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Bandpass Sub box

  #1  
Old 10-23-2011, 05:41 PM
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Default Bandpass Sub box

So, I've got two boxes, sealed and bandpass. What I've heard is that bandpass is suppose to give more deep bass, or "ghetto" bass, but isn't as accurate and tight as a sealed box. For the most part I've noticed this true, but the bandpass box only sounds good with certain songs and types of bass. As some people have said it only sounds good with certain frequencies of bass.


What I want to know is if I need to change amp settings such as LPF to work better with the box? or maybe a different bandpass box.

I've heard another system with a bandpass, and it sounded 10 times better than mine. A lot more deep and more clarity. I don't know if JBL passes up Kenwood in quality? or what. So, I know that bandpass can sound good, I'm just unsure of what I need to change in my setup.
 
  #2  
Old 10-24-2011, 08:37 AM
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is it a prefab bandpass box or did you build it? is it a 4th order or a 6th order? a bandpass is louder. if you want sound quality you are going to want to go with that sealed box. bandpass can sound really good but you need to really know what you are doing.
a bandpass does not get lower.
you can tune a ported box to be low and sealed boxes can get really low as well.


either way for your bandpass to be tuned properly you need to find out what you are tuned to on both the low end and the high end.

here are the formulas for a fourth order.
Fourth Order Bandpass Subwoofer Box Equations Formulas Design Calculator fb Tuning Frequency

sealed boxes: limited by the mechanical limits of the woofer
ported: still limited by the mechanical limits of the woofer. you also have a tuning. that tuning is going to be slightly lower than where the woofer is most efficient (not accounting for resonance of the vehicle and a whole bunch of other stuff.) but it is on the lower end of the spectrum or your lpf.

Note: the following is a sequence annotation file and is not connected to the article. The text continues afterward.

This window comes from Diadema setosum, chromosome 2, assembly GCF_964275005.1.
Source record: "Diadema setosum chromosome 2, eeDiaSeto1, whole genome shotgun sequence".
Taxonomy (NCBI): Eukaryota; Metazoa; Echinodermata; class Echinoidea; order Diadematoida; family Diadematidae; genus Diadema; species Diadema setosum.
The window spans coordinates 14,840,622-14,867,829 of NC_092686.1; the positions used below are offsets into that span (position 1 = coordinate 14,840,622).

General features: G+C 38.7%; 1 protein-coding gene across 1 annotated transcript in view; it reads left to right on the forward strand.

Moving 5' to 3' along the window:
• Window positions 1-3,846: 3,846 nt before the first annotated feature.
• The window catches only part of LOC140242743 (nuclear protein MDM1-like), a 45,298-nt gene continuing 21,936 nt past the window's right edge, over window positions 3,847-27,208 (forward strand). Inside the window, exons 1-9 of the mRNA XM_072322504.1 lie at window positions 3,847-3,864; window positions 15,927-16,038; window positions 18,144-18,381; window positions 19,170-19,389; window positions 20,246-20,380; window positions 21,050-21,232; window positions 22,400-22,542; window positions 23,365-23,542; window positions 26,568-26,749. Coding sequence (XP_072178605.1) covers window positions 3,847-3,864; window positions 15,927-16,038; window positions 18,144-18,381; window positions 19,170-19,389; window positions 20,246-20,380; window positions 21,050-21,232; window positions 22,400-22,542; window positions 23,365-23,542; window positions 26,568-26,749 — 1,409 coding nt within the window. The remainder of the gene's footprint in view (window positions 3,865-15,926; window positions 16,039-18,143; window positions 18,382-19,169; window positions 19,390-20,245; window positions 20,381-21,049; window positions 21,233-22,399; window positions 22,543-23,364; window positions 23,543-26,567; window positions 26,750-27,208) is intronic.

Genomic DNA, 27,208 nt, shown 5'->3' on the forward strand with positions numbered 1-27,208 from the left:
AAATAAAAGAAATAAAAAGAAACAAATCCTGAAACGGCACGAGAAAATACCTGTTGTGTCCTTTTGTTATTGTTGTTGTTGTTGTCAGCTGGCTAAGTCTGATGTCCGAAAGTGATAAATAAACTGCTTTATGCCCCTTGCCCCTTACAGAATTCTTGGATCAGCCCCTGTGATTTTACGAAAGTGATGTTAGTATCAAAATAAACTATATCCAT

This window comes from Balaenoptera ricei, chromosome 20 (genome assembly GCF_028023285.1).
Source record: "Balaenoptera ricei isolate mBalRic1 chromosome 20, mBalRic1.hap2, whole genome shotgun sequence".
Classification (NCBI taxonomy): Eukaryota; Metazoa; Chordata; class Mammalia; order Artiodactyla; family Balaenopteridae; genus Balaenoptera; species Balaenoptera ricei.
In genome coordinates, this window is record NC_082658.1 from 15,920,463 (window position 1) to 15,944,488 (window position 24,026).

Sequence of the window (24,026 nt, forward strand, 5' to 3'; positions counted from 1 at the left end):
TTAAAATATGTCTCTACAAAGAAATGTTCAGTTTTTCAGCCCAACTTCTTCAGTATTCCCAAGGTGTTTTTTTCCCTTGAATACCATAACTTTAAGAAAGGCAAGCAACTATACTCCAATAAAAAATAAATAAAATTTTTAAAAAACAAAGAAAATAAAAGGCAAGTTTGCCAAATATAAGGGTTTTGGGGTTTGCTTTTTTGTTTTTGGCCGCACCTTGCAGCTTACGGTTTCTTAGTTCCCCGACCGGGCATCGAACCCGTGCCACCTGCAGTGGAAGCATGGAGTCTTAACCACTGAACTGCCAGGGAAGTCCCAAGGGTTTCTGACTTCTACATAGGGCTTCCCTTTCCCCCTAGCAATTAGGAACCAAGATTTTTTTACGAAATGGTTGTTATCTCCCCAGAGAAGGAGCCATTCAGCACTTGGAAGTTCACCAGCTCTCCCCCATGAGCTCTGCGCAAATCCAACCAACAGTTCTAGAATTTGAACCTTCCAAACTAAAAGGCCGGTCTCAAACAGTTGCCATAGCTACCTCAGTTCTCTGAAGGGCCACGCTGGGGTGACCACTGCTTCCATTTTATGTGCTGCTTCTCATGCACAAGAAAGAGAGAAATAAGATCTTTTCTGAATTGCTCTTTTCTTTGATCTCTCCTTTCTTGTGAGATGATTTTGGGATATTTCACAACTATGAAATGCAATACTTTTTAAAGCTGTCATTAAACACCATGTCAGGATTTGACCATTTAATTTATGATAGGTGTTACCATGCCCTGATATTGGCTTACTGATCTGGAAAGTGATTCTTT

bandpass: still limited by mechanical limits of the woofer. you will have a low end tuning (lpf) and a high tuning (hpf) in between those is where the woofer is most efficient. going beyond that filter in either direction can cause damage and distortion.

thats just the box. The other vehicles you heard these other setups in were they the same vehicle (different vehicle resonate differently), where they the same power (as far as same wattage subs). there are a ton of factors that can cause a single setup to sound different from vehicle to vehicle and twice that many to cause one setup to sound different than a completely different setup in a different vehicle.


is your goal to have a better sounding system? a louder system?
do you want to use the bandpass?
if so, and you want to tune it to sound better you will need to know the tuning. (the formulas I posted above)

if you just want it to sound better there maybe an easier solution than the bandpass. If you want the bandpass I will try to help you but I dont know a whole lot about them. KHA may know more.
 

Last edited by neophyte; 10-24-2011 at 12:16 PM.
  #3  
Old 10-25-2011, 05:08 PM
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I'm not exactly sure. It's a probend competition bandpass box by R/T.
I have noticed a lack of sound quality with the bandpass v. the sealed. The only reason I was willing to try out the bandpass was because I heard it in another system, and it sounded great. It didn't lack quality and the bass was extremely deep. So, that's why I thought the bandpass box would be deeper, but maybe I was wrong.

The car was a 87 seville I'm pretty sure. I have a 94 accord sedan. My system as of now. Is 1800 watt mono block powering 2 kenwoods at 2 ohms at 400rms each. There's an excess of 50 watts rms per. The other system was two jbl with 2 600 watt amps. The other specifics of that I'm unsure.

Overall goal is probably deeper bass without losing too much sound quality. My sealed sounds great, but the trunk rattle overtakes it. I've noticed that the bandpass seems to eliminate some of that rattle, but my box creates new rattle with the fiberglass. That's probably just a problem with my box since it's rather old. Maybe a newer box would fix that? Also, the subs that were in the box only operated at 100 rms each. So maybe my subs are just too high for that box to maintain.